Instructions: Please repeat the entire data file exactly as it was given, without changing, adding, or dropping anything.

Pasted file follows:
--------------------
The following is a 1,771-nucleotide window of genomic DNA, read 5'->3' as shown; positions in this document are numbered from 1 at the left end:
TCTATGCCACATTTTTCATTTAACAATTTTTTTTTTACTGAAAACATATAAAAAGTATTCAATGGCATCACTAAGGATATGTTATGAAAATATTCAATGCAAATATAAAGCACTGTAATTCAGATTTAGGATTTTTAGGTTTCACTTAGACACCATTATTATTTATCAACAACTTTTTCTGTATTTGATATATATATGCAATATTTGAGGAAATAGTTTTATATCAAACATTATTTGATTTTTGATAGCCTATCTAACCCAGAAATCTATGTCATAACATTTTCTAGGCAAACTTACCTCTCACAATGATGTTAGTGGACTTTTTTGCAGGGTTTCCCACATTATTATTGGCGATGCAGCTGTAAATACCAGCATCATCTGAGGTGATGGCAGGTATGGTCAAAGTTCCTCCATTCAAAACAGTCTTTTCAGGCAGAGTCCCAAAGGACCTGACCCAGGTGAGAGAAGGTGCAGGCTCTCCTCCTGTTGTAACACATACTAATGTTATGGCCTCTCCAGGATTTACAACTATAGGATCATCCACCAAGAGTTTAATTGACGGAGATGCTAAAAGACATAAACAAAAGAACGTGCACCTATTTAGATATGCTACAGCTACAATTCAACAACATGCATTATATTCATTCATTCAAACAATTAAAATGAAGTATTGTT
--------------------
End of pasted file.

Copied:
The following is a 1,771-nucleotide window of genomic DNA, read 5'->3' as shown; positions in this document are numbered from 1 at the left end:
TCTATGCCACATTTTTCATTTAACAATTTTTTTTTTACTGAAAACATATAAAAAGTATTCAATGGCATCACTAAGGATATGTTATGAAAATATTCAATGCAAATATAAAGCACTGTAATTCAGATTTAGGATTTTTAGGTTTCACTTAGACACCATTATTATTTATCAACAACTTTTTCTGTATTTGATATATATATGCAATATTTGAGGAAATAGTTTTATATCAAACATTATTTGATTTTTGATAGCCTATCTAACCCAGAAATCTATGTCATAACATTTTCTAGGCAAACTTACCTCTCACAATGATGTTAGTGGACTTTTTTGCAGGGTTTCCCACATTATTATTGGCGATGCAGCTGTAAATACCAGCATCATCTGAGGTGATGGCAGGTATGGTCAAAGTTCCTCCATTCAAAACAGTCTTTTCAGGCAGAGTCCCAAAGGACCTGACCCAGGTGAGAGAAGGTGCAGGCTCTCCTCCTGTTGTAACACATACTAATGTTATGGCCTCTCCAGGATTTACAACTATAGGATCATCCACCAAGAGTTTAATTGACGGAGATGCTAAAAGACATAAACAAAAGAACGTGCACCTATTTAGATATGCTACAGCTACAATTCAACAACATGCATTATATTCATTCATTCAAACAATTAAAATGAAGTATTGTT